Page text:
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Welcome back Troubleshooters! We’ve previously looked at the steps needed to acquire a new skill before it can be practiced. Today we’ll be reviewing a concept known as “deep practice.”

Practice occurs along a broad spectrum of effectiveness. Sometimes, you experience the perfect session where everything clicks, and everyone is engaged and working productively. Sometimes you don’t and there’s no progress made at all. When there’s no progress, maybe it’s time to look at how you’re practicing. 

Deep Practice 

There is increasing evidence that “deep practice” allows people to learn and practice more effectively. In simplest of terms, deep practice is a way of attentive practice. Here is the basic formula:

Deep practice = mindful practice + increasing challenge + strategic feedback

Discussed in the book, The Talent Code, Dan Coyle theorizes that deep practice is a key to mastery and top performance. The key to effective practice is to keep the level of difficulty in the sweet spot—neither too hard nor too easy—so that learners are constantly on the edge of their ability. Coyle’s deep practice is characterized by three things: mindfulness, challenge and feedback.

Mindful Practice is a systematic and highly structured activity. It is an active and thoughtful process of hypothesis testing where we thoughtfully seek solutions to clearly defined problems.

Increasing Challenge focuses on the learner working at the edge of their ability in order to master the skill. It’s important to note here that failure is more than likely because without challenge, the brain lazes into its comfort zone and reinforces current abilities.

Strategic Feedback is when the learner is provided feedback on how to better execute their skills.

Everyone is capable of mastering skills. The trick is knowing how to master them. Deep practice equals skill mastery in three steps.

  1. Select the specific skill or task to master and have learners try it. Doing so allows you to evaluate the gap between the learner’s current ability and their end goal. When you know this, start again.
  2. Divide the skill or task into its digestible components or ‘chunks’ to both practice and memorize separately. Then, once learned, have the learner link the chunks together in progressively larger groupings.
  3. The last step is to play with time by slowing the action down and then speeding it up. Slowing down helps learners to attend more closely to errors, creating a higher degree of precision.

Acknowledging mistakes is essential for learning and making progress. It is this error-focused element of deep practice that makes it a struggle. It allows the user to stretch their knowledge and can be frustrating but will ultimately lead to growth.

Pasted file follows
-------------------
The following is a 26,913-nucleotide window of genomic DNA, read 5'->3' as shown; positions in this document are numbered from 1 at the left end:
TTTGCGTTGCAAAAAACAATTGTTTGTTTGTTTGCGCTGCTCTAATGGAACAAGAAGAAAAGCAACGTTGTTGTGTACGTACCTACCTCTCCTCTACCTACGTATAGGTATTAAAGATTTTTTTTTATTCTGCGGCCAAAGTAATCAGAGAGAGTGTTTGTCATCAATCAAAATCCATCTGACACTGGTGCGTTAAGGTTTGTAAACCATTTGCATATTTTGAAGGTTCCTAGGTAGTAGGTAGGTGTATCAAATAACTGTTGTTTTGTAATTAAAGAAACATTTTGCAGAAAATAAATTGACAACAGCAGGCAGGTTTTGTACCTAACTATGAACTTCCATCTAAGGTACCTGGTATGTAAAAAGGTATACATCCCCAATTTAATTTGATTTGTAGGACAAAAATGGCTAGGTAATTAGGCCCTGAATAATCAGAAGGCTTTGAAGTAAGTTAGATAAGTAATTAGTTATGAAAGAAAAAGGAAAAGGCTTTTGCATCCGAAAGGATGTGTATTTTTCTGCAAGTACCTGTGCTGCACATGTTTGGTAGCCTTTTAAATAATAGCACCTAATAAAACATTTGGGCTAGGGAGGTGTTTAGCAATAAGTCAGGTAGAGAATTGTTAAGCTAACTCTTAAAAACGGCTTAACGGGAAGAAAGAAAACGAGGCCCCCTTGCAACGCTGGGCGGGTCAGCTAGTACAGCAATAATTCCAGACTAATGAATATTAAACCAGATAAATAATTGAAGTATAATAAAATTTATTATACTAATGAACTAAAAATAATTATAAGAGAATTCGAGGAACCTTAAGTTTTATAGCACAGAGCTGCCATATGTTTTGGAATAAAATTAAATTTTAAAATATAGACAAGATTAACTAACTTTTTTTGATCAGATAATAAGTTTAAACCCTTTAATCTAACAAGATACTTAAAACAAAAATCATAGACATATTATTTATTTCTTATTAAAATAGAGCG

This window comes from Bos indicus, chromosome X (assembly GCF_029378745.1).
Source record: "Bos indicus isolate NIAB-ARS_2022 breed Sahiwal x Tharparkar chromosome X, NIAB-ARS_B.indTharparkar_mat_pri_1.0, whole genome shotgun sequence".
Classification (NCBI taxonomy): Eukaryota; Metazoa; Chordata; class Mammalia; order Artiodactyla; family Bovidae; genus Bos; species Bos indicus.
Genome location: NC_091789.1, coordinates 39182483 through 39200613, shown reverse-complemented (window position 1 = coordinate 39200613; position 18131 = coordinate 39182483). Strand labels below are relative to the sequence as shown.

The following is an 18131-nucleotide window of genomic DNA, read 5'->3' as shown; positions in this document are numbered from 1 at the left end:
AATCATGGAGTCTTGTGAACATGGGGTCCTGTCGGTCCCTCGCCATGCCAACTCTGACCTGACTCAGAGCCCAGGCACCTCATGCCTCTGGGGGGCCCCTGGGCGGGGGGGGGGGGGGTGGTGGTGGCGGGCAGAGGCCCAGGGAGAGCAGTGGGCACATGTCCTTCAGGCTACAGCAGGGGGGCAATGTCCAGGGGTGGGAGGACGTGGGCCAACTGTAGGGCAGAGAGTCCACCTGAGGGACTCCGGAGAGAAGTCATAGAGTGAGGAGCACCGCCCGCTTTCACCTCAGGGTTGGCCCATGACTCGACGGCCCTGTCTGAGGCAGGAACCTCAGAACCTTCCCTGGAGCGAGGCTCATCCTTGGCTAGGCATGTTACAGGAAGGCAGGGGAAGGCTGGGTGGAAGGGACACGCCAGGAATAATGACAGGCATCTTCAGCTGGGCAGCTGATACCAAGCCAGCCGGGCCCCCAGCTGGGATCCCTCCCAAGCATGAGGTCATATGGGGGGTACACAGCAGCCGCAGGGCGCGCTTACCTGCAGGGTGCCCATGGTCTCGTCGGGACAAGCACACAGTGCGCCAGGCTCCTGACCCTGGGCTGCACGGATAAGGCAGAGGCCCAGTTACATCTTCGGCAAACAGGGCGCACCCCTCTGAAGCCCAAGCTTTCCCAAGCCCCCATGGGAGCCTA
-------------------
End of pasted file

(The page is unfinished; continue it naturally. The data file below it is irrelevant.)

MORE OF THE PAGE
It goes without saying that building and retaining skill required continued deep practice. Learners practice to become proficient, and they practice to keep those skills up.

Simulated Training and Practice

Take, for example, an apprentice learning the skill of electrical troubleshooting from a journeyman. The apprentice will first watch and learn. Next, the apprentice will try on their own. The journeyman will provide advice and comments when mistakes happen. This process of practice and feedback will eventually give the apprentice the skills required to effectively troubleshoot.

Much like the analogy explained, Simutech’s Training System works as a journeyman providing advice and feedback. From day one, this electrical troubleshooting system has been designed for electricians and maintenance professionals alike to master the skill of electrical troubleshooting and maintain those skills through practice.

For example, users of the system start with the Troubleshooting Electrical Circuits program.

In this module, users learn Simutech’s 5-Step Systematic Approach to electrical troubleshooting. Once through the initial learning portion of the module, users move on to exercises where they can apply the systematic approach in a simulated environment.

The Electrical Troubleshooting Simulations

Each of the fault simulation exercises are critical learning components for users of the system. Each fault begins with a work order, much like real life, where the user must evaluate and fix the fault.

Guided Faults

The guided faults provide a walkthrough of the simulations and allow users to start applying the systematic approach to the fault challenges. It’s like having a journeyman walk users through every step of the process.

Practice Faults

As users become more comfortable, they move to the practice faults. As the title implies, this is a critical junction in practice. Users work more independently in this section. They see the work order and must solve the fault within a reasonable amount of time, replacing as few components as possible.

These faults are critical for users. When mistakes are made, they receive instant feedback on the error. At the end of the exercise, an evaluation is provided, which shows the results and areas for improvement.

Skill Testing Faults

Like guided and practice faults, the skill testing faults simulate real world environments. Users are provided with a work order to start. The test is based on the length of time it takes to correct the fault and how many components are replaced in the process.

In order to improve skills, practice must take place. With Simutech’s simulated training technology, users can engage in deep practice and retain skills more easily. Get a free demo today! 

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